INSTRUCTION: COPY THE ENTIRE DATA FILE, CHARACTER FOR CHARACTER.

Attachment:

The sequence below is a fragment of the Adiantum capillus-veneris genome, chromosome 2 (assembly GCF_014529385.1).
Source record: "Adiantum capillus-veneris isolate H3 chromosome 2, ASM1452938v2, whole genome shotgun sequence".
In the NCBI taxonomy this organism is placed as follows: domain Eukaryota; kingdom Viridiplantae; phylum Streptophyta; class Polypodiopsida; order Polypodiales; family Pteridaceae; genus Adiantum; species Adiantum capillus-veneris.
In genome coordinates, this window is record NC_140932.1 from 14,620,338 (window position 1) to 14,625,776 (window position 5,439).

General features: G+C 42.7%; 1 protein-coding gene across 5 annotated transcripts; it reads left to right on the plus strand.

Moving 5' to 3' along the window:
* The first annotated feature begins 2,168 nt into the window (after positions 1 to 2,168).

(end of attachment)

The sequence below is a fragment of the Adiantum capillus-veneris genome, chromosome 2 (assembly GCF_014529385.1).
Source record: "Adiantum capillus-veneris isolate H3 chromosome 2, ASM1452938v2, whole genome shotgun sequence".
In the NCBI taxonomy this organism is placed as follows: domain Eukaryota; kingdom Viridiplantae; phylum Streptophyta; class Polypodiopsida; order Polypodiales; family Pteridaceae; genus Adiantum; species Adiantum capillus-veneris.
In genome coordinates, this window is record NC_140932.1 from 14,620,338 (window position 1) to 14,625,776 (window position 5,439).

General features: G+C 42.7%; 1 protein-coding gene across 5 annotated transcripts; it reads left to right on the plus strand.

Moving 5' to 3' along the window:
* The first annotated feature begins 2,168 nt into the window (after positions 1 to 2,168).